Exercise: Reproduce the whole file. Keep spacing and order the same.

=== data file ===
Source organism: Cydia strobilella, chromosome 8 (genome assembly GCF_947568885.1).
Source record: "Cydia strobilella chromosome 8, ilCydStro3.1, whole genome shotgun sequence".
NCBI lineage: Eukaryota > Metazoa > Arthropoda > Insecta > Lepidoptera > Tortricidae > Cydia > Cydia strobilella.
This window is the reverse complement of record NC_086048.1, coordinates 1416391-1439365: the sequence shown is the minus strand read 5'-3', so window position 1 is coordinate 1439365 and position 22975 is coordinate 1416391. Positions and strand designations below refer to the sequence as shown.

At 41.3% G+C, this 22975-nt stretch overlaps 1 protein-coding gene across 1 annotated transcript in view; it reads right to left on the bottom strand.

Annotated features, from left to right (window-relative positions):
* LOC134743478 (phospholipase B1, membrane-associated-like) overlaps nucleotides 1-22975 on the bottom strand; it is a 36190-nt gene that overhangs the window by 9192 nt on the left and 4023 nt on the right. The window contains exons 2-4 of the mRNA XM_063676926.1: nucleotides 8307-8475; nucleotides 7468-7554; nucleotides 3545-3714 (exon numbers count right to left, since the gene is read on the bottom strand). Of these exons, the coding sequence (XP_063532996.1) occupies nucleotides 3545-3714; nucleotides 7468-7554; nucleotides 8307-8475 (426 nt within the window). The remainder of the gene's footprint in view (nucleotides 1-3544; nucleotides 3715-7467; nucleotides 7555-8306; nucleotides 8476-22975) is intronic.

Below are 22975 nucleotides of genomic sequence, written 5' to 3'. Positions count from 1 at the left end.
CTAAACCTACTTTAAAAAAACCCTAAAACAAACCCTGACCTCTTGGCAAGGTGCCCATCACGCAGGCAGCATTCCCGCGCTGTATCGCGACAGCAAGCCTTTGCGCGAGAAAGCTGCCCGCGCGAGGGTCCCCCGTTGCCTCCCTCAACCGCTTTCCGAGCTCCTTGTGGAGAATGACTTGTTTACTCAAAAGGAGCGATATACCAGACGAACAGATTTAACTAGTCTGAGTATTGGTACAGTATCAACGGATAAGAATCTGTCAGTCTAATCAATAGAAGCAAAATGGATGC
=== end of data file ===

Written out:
Source organism: Cydia strobilella, chromosome 8 (genome assembly GCF_947568885.1).
Source record: "Cydia strobilella chromosome 8, ilCydStro3.1, whole genome shotgun sequence".
NCBI lineage: Eukaryota > Metazoa > Arthropoda > Insecta > Lepidoptera > Tortricidae > Cydia > Cydia strobilella.
This window is the reverse complement of record NC_086048.1, coordinates 1416391-1439365: the sequence shown is the minus strand read 5'-3', so window position 1 is coordinate 1439365 and position 22975 is coordinate 1416391. Positions and strand designations below refer to the sequence as shown.

At 41.3% G+C, this 22975-nt stretch overlaps 1 protein-coding gene across 1 annotated transcript in view; it reads right to left on the bottom strand.

Annotated features, from left to right (window-relative positions):
* LOC134743478 (phospholipase B1, membrane-associated-like) overlaps nucleotides 1-22975 on the bottom strand; it is a 36190-nt gene that overhangs the window by 9192 nt on the left and 4023 nt on the right. The window contains exons 2-4 of the mRNA XM_063676926.1: nucleotides 8307-8475; nucleotides 7468-7554; nucleotides 3545-3714 (exon numbers count right to left, since the gene is read on the bottom strand). Of these exons, the coding sequence (XP_063532996.1) occupies nucleotides 3545-3714; nucleotides 7468-7554; nucleotides 8307-8475 (426 nt within the window). The remainder of the gene's footprint in view (nucleotides 1-3544; nucleotides 3715-7467; nucleotides 7555-8306; nucleotides 8476-22975) is intronic.

Below are 22975 nucleotides of genomic sequence, written 5' to 3'. Positions count from 1 at the left end.
CTAAACCTACTTTAAAAAAACCCTAAAACAAACCCTGACCTCTTGGCAAGGTGCCCATCACGCAGGCAGCATTCCCGCGCTGTATCGCGACAGCAAGCCTTTGCGCGAGAAAGCTGCCCGCGCGAGGGTCCCCCGTTGCCTCCCTCAACCGCTTTCCGAGCTCCTTGTGGAGAATGACTTGTTTACTCAAAAGGAGCGATATACCAGACGAACAGATTTAACTAGTCTGAGTATTGGTACAGTATCAACGGATAAGAATCTGTCAGTCTAATCAATAGAAGCAAAATGGATGC